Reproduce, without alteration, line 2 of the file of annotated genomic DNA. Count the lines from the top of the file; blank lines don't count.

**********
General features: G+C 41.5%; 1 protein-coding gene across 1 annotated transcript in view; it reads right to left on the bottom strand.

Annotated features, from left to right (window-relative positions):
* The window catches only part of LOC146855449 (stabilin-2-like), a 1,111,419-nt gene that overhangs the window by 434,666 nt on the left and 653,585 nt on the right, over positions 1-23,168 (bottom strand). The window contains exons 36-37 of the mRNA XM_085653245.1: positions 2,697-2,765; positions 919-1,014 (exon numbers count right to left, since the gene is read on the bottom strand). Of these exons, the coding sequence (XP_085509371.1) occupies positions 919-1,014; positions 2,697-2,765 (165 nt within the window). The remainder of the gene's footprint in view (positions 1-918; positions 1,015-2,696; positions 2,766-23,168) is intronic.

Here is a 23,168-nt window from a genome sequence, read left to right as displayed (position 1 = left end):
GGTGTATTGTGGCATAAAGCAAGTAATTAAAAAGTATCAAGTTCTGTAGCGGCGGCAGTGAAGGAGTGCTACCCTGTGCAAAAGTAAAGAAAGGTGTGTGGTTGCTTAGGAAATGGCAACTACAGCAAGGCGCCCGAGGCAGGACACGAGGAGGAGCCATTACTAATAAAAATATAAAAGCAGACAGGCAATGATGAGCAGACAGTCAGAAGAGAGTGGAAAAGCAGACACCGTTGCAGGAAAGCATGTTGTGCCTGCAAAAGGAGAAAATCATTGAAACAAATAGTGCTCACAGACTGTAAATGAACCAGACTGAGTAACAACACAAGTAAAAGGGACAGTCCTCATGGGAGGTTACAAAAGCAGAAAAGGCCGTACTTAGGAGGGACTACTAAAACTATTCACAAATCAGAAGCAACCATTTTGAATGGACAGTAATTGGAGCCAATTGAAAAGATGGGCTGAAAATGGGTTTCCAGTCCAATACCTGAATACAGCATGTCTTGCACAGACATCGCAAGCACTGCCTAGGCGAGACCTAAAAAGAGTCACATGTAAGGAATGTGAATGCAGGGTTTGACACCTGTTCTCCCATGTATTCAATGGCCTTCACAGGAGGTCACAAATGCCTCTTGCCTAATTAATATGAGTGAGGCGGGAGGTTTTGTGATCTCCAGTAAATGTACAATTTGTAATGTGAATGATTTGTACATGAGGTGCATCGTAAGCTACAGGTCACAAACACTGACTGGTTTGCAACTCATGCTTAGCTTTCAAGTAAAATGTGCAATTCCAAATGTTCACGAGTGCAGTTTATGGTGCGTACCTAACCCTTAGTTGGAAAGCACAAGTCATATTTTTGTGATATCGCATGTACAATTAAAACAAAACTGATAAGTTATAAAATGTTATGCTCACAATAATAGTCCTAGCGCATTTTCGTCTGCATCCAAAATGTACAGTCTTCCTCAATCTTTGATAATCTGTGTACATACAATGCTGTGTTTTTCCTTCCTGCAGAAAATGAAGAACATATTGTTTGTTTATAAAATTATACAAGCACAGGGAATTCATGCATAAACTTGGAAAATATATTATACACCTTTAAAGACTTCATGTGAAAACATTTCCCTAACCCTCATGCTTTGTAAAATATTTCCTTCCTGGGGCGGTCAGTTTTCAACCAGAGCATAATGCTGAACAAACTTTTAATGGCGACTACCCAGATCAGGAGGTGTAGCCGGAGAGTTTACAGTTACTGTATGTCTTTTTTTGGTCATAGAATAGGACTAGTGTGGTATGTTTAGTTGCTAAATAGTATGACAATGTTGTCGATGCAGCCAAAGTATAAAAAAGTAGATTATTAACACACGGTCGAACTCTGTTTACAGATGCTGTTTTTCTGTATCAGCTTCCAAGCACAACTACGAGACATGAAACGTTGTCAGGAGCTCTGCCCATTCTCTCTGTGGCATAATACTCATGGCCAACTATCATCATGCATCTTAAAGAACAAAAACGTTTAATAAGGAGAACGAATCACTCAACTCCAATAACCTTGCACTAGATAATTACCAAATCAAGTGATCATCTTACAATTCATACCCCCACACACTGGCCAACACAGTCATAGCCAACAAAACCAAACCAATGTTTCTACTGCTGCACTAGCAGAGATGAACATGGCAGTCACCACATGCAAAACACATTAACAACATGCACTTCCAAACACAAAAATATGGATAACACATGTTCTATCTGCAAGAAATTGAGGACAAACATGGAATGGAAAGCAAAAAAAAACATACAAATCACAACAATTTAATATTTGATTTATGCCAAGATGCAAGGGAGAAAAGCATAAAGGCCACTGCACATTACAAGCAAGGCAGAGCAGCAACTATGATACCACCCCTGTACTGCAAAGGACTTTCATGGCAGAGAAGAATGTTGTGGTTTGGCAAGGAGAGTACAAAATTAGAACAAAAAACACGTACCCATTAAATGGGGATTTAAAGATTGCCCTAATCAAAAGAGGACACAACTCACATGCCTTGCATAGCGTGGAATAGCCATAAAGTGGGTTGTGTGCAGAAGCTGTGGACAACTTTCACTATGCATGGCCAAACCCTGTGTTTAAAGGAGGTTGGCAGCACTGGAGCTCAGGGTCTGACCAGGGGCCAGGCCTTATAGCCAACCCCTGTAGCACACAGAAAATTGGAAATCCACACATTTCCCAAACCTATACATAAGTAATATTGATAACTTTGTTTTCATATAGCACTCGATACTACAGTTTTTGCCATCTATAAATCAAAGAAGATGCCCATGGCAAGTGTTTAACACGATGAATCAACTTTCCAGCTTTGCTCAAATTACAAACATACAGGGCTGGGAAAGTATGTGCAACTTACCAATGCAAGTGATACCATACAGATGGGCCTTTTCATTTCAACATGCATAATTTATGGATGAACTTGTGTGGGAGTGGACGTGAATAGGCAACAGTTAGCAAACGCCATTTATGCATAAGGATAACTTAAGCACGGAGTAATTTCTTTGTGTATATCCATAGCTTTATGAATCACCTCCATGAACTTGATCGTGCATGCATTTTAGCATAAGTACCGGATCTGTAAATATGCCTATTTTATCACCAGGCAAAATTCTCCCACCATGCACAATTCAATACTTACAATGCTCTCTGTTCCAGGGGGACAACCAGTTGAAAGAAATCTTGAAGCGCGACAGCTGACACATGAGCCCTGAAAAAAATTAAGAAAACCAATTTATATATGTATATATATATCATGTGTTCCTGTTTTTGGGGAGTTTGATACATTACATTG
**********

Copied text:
Annotated features, from left to right (window-relative positions):